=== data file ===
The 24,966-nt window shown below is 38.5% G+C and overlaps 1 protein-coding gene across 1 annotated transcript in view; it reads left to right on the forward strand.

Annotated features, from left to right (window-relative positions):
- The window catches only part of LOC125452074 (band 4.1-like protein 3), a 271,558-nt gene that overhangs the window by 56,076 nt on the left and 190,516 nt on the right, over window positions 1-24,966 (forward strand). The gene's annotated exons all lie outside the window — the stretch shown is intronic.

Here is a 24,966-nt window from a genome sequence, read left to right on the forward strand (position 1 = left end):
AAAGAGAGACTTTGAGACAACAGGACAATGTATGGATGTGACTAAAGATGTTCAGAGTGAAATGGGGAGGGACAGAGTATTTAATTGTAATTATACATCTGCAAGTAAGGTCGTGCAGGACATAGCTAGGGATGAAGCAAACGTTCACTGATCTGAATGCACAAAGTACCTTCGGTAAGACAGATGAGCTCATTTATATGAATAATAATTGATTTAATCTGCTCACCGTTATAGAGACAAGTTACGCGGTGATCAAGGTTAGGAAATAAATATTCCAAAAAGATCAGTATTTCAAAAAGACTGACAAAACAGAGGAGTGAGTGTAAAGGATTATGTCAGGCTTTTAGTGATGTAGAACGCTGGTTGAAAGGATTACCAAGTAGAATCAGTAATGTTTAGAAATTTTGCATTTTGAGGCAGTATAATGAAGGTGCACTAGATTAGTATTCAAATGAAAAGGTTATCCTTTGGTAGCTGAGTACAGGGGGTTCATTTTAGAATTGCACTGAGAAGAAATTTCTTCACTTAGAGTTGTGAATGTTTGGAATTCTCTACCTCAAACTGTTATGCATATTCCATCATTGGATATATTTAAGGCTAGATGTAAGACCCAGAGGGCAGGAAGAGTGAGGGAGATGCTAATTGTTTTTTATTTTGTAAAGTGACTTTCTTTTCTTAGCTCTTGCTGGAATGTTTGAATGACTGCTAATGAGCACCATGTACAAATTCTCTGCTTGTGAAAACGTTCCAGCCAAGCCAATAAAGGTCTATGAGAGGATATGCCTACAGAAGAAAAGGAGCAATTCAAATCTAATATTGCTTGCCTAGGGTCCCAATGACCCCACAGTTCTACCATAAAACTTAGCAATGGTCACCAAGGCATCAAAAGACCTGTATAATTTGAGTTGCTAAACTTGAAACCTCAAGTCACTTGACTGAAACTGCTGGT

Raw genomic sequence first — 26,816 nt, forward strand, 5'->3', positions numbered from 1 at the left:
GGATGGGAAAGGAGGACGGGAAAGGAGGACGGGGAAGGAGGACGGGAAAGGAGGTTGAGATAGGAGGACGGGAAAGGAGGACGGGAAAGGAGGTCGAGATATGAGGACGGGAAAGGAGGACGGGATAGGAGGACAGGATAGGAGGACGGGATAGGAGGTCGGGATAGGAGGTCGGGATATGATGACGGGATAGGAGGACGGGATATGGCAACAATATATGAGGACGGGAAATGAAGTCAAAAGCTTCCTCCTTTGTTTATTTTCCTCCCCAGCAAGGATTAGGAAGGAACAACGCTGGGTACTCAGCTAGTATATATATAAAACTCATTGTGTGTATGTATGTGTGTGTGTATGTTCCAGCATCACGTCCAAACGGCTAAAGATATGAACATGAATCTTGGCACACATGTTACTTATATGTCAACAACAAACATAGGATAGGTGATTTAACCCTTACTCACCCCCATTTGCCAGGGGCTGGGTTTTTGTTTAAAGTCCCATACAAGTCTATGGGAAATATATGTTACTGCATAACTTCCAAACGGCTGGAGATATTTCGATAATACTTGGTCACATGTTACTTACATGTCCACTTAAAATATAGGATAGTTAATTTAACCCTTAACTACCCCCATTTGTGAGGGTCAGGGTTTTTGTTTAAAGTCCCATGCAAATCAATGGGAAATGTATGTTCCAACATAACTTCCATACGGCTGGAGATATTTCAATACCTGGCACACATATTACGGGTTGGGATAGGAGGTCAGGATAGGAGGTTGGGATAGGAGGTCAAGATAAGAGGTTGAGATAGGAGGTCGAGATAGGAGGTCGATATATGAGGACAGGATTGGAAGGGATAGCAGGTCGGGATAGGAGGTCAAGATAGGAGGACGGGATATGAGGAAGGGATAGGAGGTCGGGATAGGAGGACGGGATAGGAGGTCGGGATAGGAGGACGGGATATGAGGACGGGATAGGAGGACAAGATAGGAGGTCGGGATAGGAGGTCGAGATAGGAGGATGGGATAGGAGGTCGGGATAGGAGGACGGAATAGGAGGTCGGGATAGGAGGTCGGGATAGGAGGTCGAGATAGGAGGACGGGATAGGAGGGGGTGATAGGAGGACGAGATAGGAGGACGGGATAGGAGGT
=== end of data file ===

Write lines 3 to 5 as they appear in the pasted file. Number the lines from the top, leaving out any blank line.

- The window catches only part of LOC125452074 (band 4.1-like protein 3), a 271,558-nt gene that overhangs the window by 56,076 nt on the left and 190,516 nt on the right, over window positions 1-24,966 (forward strand). The gene's annotated exons all lie outside the window — the stretch shown is intronic.

Here is a 24,966-nt window from a genome sequence, read left to right on the forward strand (position 1 = left end):
AAAGAGAGACTTTGAGACAACAGGACAATGTATGGATGTGACTAAAGATGTTCAGAGTGAAATGGGGAGGGACAGAGTATTTAATTGTAATTATACATCTGCAAGTAAGGTCGTGCAGGACATAGCTAGGGATGAAGCAAACGTTCACTGATCTGAATGCACAAAGTACCTTCGGTAAGACAGATGAGCTCATTTATATGAATAATAATTGATTTAATCTGCTCACCGTTATAGAGACAAGTTACGCGGTGATCAAGGTTAGGAAATAAATATTCCAAAAAGATCAGTATTTCAAAAAGACTGACAAAACAGAGGAGTGAGTGTAAAGGATTATGTCAGGCTTTTAGTGATGTAGAACGCTGGTTGAAAGGATTACCAAGTAGAATCAGTAATGTTTAGAAATTTTGCATTTTGAGGCAGTATAATGAAGGTGCACTAGATTAGTATTCAAATGAAAAGGTTATCCTTTGGTAGCTGAGTACAGGGGGTTCATTTTAGAATTGCACTGAGAAGAAATTTCTTCACTTAGAGTTGTGAATGTTTGGAATTCTCTACCTCAAACTGTTATGCATATTCCATCATTGGATATATTTAAGGCTAGATGTAAGACCCAGAGGGCAGGAAGAGTGAGGGAGATGCTAATTGTTTTTTATTTTGTAAAGTGACTTTCTTTTCTTAGCTCTTGCTGGAATGTTTGAATGACTGCTAATGAGCACCATGTACAAATTCTCTGCTTGTGAAAACGTTCCAGCCAAGCCAATAAAGGTCTATGAGAGGATATGCCTACAGAAGAAAAGGAGCAATTCAAATCTAATATTGCTTGCCTAGGGTCCCAATGACCCCACAGTTCTACCATAAAACTTAGCAATGGTCACCAAGGCATCAAAAGACCTGTATAATTTGAGTTGCTAAACTTGAAACCTCAAGTCACTTGACTGAAACTGCTGGT